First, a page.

As this is the start of National Gardening Week it seems appropriate that I reflect on how important gardening is to me. Growing up in a gardening family, with a self-sufficient attitude to growing vegetables I suppose it was inevitable that one day I’d have a garden of my own to tend. For years I’d visit mum and be walked around the garden having updates on the state of things, nodding but never knowing the names of things, but seeing the pleasure the process of gardening gives to her. Now I understand.
Here in Birmingham we have an allotment to grow the vegetables and fruit in, and we grow flowers in our garden. We have spent over a decade digging and harvesting plot 8; learning to respect weeds for their various ways of making their presence known – I still want to try weaving couch grass. The feeling of success when we pick the first strawberries of the year, or fill the rucksack with runner beans that can be filling the freezer for wintertime is certainly worth the hours of graft. Last weekend I picked over a kilo of purple sprouting, and we commented that the harvest would probably cost well over £10 in the shops, as organic produce – but with no plastic wrapping or air miles included. Of course our food tastes so much better too! Gardening spells out the seasons as we check for frosts, or pick the first fruits, and enjoy the harvest and flowers of each changing month. The beds of wallflowers make me so happy this time each year, signalling the excitement of the growing year getting underway.
It was at the allotment plot that I first developed my pattern collection ‘Plot to Plate‘, launched in 2012. I had been drawing the allotment beds on the site, as well as National Trust kitchen gardens for a while, and a language of graphic pattern made from lino cuts evolved, firstly as limited edition prints, and secondly as motifs to explore repeat pattern with (for example: Plot to Plate VVV textile design – final image with the Auricula). The title design is slightly different in the fact that it was hand drawn, and is an over-sized dog tooth check featuring tools of growing, cooking and eating, such as garden rakes, spades, whisks, wooden spoons and cutlery as a visual narrative up the tea towel, celebrating the journey from plot to plate – available in Brassica green or Brassica purple.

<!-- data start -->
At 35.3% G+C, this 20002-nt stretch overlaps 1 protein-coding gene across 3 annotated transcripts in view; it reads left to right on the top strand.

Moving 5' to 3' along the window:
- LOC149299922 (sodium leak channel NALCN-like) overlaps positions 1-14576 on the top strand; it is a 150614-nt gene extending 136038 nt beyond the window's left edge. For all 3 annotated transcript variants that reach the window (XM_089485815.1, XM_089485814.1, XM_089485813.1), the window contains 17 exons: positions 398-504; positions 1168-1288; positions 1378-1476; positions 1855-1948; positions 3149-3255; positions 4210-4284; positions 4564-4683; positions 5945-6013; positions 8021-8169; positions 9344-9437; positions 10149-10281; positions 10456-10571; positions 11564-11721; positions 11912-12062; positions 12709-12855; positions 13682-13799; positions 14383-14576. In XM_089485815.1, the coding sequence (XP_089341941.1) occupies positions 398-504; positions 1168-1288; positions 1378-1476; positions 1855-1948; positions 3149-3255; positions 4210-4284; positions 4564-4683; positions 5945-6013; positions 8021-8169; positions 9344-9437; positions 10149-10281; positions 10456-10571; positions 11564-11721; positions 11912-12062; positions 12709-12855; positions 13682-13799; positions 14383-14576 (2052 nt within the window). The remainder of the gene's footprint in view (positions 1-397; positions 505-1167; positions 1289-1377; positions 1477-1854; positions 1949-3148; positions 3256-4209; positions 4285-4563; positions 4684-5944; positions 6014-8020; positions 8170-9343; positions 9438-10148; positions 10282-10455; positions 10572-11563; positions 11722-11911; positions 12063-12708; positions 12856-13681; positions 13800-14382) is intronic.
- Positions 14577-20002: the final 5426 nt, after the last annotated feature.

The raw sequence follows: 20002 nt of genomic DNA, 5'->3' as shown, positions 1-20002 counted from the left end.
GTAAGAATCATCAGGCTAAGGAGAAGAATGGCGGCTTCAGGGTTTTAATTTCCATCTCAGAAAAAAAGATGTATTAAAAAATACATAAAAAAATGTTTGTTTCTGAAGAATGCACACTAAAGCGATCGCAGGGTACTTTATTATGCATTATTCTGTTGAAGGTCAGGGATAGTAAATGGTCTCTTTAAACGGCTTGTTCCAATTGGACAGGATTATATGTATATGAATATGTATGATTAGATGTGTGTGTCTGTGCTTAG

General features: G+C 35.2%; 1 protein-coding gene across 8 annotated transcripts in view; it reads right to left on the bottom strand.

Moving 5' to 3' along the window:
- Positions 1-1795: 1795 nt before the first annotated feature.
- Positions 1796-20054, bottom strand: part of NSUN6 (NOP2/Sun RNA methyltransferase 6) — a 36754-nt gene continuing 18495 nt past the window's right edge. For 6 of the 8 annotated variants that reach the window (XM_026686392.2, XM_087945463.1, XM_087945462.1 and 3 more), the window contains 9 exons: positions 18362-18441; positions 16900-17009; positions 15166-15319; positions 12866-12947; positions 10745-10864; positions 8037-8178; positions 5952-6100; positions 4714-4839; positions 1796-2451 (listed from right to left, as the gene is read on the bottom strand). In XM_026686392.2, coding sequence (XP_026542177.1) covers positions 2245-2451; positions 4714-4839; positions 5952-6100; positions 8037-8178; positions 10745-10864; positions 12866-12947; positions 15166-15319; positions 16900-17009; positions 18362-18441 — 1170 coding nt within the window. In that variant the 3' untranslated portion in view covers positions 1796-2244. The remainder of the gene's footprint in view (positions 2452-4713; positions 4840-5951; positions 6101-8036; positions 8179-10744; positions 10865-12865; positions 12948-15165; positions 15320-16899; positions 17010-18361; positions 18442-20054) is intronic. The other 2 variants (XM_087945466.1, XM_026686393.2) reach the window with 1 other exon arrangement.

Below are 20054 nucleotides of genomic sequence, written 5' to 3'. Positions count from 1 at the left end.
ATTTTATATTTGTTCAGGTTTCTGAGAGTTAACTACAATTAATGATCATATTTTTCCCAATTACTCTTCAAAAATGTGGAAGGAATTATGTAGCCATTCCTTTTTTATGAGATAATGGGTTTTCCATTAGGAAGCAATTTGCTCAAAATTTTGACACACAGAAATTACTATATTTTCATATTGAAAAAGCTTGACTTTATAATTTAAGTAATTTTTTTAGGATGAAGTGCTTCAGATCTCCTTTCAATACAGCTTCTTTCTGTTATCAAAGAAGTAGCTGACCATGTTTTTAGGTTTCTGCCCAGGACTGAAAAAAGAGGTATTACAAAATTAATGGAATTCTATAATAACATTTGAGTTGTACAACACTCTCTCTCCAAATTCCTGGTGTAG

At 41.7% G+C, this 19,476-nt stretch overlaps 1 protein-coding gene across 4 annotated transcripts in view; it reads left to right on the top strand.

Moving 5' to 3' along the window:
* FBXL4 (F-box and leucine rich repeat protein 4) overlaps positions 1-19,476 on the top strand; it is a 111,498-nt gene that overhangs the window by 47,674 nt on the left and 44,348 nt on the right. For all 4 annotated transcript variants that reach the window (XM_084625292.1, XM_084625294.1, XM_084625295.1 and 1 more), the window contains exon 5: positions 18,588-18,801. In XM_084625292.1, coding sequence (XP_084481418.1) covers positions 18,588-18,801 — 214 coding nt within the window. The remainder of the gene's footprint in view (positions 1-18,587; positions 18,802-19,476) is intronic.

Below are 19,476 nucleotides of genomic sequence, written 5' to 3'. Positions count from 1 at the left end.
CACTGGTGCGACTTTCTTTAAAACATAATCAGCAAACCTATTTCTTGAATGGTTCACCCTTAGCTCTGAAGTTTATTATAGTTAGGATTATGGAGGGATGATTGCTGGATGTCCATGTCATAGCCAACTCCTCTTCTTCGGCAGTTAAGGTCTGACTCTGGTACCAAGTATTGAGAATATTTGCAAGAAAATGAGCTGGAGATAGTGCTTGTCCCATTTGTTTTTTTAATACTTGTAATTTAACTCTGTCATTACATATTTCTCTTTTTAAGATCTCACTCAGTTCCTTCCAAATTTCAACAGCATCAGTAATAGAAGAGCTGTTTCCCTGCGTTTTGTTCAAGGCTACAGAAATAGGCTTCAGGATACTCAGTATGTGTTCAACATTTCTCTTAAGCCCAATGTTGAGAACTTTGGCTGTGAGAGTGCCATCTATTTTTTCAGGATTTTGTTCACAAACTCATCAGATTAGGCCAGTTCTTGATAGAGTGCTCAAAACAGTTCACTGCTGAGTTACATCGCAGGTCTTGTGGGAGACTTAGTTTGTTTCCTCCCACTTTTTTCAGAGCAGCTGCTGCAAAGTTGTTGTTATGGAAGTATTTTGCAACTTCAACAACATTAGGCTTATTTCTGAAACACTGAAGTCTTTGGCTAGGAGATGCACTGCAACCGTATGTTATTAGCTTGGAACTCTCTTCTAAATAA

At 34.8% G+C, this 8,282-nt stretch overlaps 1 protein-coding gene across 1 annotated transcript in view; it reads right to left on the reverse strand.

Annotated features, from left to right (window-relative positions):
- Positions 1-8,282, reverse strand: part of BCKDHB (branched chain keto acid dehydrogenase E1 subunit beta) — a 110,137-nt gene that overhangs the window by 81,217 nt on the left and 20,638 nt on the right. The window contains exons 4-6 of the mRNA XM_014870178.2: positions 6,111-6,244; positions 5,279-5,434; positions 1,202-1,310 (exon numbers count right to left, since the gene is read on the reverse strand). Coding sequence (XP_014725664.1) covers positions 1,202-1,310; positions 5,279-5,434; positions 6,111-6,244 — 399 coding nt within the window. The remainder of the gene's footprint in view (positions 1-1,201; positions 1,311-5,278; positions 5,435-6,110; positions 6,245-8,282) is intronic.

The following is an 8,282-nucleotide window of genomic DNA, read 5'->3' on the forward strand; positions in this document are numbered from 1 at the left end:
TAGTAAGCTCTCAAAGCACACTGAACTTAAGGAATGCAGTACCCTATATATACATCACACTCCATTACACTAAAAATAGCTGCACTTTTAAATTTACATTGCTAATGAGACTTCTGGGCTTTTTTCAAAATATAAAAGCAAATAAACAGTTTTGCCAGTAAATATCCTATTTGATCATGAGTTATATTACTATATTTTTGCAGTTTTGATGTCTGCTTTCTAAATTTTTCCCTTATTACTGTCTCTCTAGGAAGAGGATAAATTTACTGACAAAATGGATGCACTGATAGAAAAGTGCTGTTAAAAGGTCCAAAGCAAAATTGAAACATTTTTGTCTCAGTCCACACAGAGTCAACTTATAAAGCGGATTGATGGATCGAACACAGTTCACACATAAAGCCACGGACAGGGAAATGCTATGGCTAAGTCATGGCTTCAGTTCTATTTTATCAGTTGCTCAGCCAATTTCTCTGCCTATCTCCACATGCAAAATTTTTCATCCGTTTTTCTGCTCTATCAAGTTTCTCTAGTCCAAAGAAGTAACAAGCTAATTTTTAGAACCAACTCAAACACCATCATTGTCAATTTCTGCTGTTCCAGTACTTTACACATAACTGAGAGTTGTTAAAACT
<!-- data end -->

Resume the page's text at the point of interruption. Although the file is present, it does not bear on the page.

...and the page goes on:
This collection has evolved to incorporate more formal pattern compositions such as Parterre (below) and Hanbury, inspired by National Trust’s Hanbury Hall and Gardens in Worcestershire, featured on hand screen printed cushions and wallpaper, where I make links between pattern design for textiles and formal garden design.
These days my design practice has moved away from the inspiration of the formal gardens but I continue to dig. Our potatoes are in the ground for this year and the greenhouse is working some magic. Gardening provides me with not only creative inspiration but also head-space – a highly valuable asset in today’s world. As a designer and an academic, juggling a young family too, things can be frantic and I’m often running for trains. Faced with two hours of hard clay to dig I’m actually very happy. I can focus on the job in hand while chatting to the friendly robins, making myself physically tired, seeing the result of the work, and at the same time having time to think and mull over some of the other stuff of life. There’s also the sense of community with other allotmenteers; we share the same weather and battles but also share the excess harvests. Every time we get to the point of questioning ourselves about the allotment and if we have time, I remember all that it does for me, how my hard work there actually keeps me well; gives me a sense of well-being I can’t imagine getting from anything else. I shall keep digging, and knowing, for so many reasons, why I do! Happy National Gardening Week!